Living on Prayer

23 10 2009

I listened to Francis Chan this morning (after spilling coffee on my pants).

If he hadn’t been swarmed by adoring fans, I would have asked him if my Pike’s Place Roast-stained jeans were ironically indicative of my materialistic mindset.

Instead, I just thought about prayer.  I don’t really pray enough, and I don’t really immerse myself in the Word enough.  I think those two things should go together in my life, and I think Lewis’s emphasis on nonverbal prayer is perfectly paired with the Word Himself.  Mr. Chan always makes me think a lot, and he is, to reiterate, what sparked my interest in the conversation I had with Alex the other day.

The only part that frustrated me is how distracted I always am by contemporary worship times.  I am wholly in favor of praising our God, but I’m seriously wondering if putting a bunch of people on a stage to lead repetitive ballads is the best way to do that.  Maybe it would be better if we mixed in more A cappella Psalms?  How about some group Scripture reading?

I just don’t like the idea of singing a set of widely-known (or recently-written by the song leader) praise songs as the sole method of “worship.”  It seems vainglorious to me, although not all the time.  Maybe this just means they are doing of a good production job for me to be distracted by the glamorous nature of it…?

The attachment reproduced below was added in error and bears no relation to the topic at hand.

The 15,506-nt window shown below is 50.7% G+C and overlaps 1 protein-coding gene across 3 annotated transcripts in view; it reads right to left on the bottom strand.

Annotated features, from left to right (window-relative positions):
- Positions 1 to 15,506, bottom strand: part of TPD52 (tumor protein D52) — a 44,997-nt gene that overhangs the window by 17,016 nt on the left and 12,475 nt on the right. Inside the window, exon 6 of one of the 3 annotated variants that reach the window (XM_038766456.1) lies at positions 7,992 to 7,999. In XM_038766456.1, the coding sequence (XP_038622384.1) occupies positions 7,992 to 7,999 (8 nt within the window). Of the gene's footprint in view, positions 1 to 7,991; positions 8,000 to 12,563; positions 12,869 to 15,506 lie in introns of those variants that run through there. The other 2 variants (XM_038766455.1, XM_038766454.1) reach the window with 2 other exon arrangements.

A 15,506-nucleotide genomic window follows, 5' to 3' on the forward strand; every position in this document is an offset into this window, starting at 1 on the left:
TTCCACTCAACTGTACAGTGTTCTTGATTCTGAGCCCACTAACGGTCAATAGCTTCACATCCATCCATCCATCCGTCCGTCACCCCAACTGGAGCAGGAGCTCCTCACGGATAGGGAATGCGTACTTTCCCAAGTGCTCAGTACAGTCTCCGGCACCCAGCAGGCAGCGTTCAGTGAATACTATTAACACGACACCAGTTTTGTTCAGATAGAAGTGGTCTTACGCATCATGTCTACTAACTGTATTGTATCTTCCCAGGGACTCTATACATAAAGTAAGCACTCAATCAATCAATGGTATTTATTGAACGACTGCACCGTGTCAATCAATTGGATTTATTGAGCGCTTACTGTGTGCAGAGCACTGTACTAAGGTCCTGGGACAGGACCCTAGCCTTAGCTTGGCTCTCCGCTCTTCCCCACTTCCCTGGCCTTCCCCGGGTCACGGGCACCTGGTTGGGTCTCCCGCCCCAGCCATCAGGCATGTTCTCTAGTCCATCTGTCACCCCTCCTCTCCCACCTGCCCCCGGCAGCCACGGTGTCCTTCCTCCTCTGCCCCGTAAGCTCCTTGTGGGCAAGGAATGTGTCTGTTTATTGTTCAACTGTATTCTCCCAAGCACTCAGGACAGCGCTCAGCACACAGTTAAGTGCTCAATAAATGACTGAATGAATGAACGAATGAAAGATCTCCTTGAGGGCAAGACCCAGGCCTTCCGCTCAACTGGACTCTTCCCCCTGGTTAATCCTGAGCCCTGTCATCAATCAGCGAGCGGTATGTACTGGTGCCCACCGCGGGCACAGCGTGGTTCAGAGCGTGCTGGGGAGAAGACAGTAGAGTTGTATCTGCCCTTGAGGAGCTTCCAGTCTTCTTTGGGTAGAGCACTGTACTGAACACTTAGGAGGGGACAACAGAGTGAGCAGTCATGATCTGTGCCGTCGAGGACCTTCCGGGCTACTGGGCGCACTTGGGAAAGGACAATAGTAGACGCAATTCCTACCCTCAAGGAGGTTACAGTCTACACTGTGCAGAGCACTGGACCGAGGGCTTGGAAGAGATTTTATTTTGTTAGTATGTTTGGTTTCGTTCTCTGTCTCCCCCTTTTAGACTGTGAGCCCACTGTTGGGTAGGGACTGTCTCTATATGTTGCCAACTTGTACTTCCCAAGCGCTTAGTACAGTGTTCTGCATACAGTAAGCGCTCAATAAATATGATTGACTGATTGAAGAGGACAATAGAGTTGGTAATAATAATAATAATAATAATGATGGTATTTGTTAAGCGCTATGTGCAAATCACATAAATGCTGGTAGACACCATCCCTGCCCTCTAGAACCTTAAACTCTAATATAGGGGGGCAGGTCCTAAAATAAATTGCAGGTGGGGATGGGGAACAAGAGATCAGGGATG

We at the apartment were talking about how some famous “worship music artists” do concerts, and are paid for them.  I can understand that people need to make a living in their ministry, but I can’t help but think that St. Paul would be tearing his robes if he heard that a small church couldn’t afford to have _____ play worship at their church.  How screwed up is that?

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2 responses

25 10 2009
Cory J.

Agreed that times of sining praise songs needn’t be the “sole method of ‘worship.'”

Something I specifically appreciated at Hume Lake camp this summer (have also heard/discussed elsewhere) was that the time of singing was not defined as the only “worship” we did. It was always introduced as “now we’re going to worship through music,” which I took to imply, “…and we are also worshipping when we hear the Word, when we talk about it with friends later on the grass field, and heck, we can even be worshipping as we beat students with dodgeballs”

25 10 2009
Tiffin

That sounds like a good step to me. I think my main issue in when there is a specific two-part service that consists solely of “song time” and “sermon time.” I don’t want the only Scripture I hear to be what the pastor uses in his message, and I don’t want the only praising we do to be the times we can’t even hear ourselves sing because the cool-looking worship band is rocking so hard that we forget about everything else. It seems like it reduces our expression of worship to simple emotive gestures. That’s not to say that those gestures are not worthwhile or important, but I would like to hear more opportunities for the congregation as a whole to participate in the gathering.

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